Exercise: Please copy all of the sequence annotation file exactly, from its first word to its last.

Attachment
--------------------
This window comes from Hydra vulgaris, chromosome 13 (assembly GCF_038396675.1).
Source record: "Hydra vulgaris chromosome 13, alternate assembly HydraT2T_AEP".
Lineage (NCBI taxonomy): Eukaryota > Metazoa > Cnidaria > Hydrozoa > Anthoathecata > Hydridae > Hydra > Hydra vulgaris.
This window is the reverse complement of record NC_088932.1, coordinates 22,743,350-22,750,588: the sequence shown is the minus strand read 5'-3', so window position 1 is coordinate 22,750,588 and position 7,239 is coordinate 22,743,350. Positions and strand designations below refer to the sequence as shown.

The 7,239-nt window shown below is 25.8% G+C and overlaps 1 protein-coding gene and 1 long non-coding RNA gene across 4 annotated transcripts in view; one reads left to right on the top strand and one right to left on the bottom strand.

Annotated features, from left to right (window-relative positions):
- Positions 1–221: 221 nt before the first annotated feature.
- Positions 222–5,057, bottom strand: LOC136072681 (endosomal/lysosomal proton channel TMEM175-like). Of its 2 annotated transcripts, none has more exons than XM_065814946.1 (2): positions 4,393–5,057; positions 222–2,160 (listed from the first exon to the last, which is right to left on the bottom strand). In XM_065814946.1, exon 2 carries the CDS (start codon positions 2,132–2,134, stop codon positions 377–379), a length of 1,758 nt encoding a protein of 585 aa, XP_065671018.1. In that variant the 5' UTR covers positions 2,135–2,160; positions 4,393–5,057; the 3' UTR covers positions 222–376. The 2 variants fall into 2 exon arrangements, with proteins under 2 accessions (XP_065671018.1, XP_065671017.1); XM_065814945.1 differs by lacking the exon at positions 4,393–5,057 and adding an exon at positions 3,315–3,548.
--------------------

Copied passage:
This window comes from Hydra vulgaris, chromosome 13 (assembly GCF_038396675.1).
Source record: "Hydra vulgaris chromosome 13, alternate assembly HydraT2T_AEP".
Lineage (NCBI taxonomy): Eukaryota > Metazoa > Cnidaria > Hydrozoa > Anthoathecata > Hydridae > Hydra > Hydra vulgaris.
This window is the reverse complement of record NC_088932.1, coordinates 22,743,350-22,750,588: the sequence shown is the minus strand read 5'-3', so window position 1 is coordinate 22,750,588 and position 7,239 is coordinate 22,743,350. Positions and strand designations below refer to the sequence as shown.

The 7,239-nt window shown below is 25.8% G+C and overlaps 1 protein-coding gene and 1 long non-coding RNA gene across 4 annotated transcripts in view; one reads left to right on the top strand and one right to left on the bottom strand.

Annotated features, from left to right (window-relative positions):
- Positions 1–221: 221 nt before the first annotated feature.
- Positions 222–5,057, bottom strand: LOC136072681 (endosomal/lysosomal proton channel TMEM175-like). Of its 2 annotated transcripts, none has more exons than XM_065814946.1 (2): positions 4,393–5,057; positions 222–2,160 (listed from the first exon to the last, which is right to left on the bottom strand). In XM_065814946.1, exon 2 carries the CDS (start codon positions 2,132–2,134, stop codon positions 377–379), a length of 1,758 nt encoding a protein of 585 aa, XP_065671018.1. In that variant the 5' UTR covers positions 2,135–2,160; positions 4,393–5,057; the 3' UTR covers positions 222–376. The 2 variants fall into 2 exon arrangements, with proteins under 2 accessions (XP_065671018.1, XP_065671017.1); XM_065814945.1 differs by lacking the exon at positions 4,393–5,057 and adding an exon at positions 3,315–3,548.